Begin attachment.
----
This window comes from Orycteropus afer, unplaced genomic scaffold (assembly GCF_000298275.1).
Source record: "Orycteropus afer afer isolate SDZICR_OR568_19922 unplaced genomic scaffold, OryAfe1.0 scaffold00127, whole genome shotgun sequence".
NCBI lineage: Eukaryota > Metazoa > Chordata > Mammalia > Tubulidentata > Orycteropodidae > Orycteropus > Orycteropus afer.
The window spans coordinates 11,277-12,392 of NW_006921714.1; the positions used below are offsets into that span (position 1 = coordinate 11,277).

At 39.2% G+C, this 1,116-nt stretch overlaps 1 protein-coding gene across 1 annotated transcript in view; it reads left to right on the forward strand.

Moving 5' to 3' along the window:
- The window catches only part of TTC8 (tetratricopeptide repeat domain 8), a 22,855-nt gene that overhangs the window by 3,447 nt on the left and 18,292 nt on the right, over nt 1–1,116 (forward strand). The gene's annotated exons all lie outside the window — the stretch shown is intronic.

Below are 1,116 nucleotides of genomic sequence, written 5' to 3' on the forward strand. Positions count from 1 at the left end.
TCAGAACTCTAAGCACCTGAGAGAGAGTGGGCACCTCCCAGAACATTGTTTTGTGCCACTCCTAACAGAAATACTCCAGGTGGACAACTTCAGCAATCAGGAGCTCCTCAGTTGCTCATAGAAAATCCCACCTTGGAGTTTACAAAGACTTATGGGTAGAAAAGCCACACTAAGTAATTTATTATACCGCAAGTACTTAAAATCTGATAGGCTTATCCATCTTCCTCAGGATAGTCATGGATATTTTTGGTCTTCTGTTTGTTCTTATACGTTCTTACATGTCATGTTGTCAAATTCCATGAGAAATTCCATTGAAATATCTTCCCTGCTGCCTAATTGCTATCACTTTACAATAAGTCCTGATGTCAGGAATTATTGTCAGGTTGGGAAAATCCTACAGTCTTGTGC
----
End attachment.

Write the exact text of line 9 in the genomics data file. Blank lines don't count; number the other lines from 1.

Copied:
TCAGAACTCTAAGCACCTGAGAGAGAGTGGGCACCTCCCAGAACATTGTTTTGTGCCACTCCTAACAGAAATACTCCAGGTGGACAACTTCAGCAATCAGGAGCTCCTCAGTTGCTCATAGAAAATCCCACCTTGGAGTTTACAAAGACTTATGGGTAGAAAAGCCACACTAAGTAATTTATTATACCGCAAGTACTTAAAATCTGATAGGCTTATCCATCTTCCTCAGGATAGTCATGGATATTTTTGGTCTTCTGTTTGTTCTTATACGTTCTTACATGTCATGTTGTCAAATTCCATGAGAAATTCCATTGAAATATCTTCCCTGCTGCCTAATTGCTATCACTTTACAATAAGTCCTGATGTCAGGAATTATTGTCAGGTTGGGAAAATCCTACAGTCTTGTGC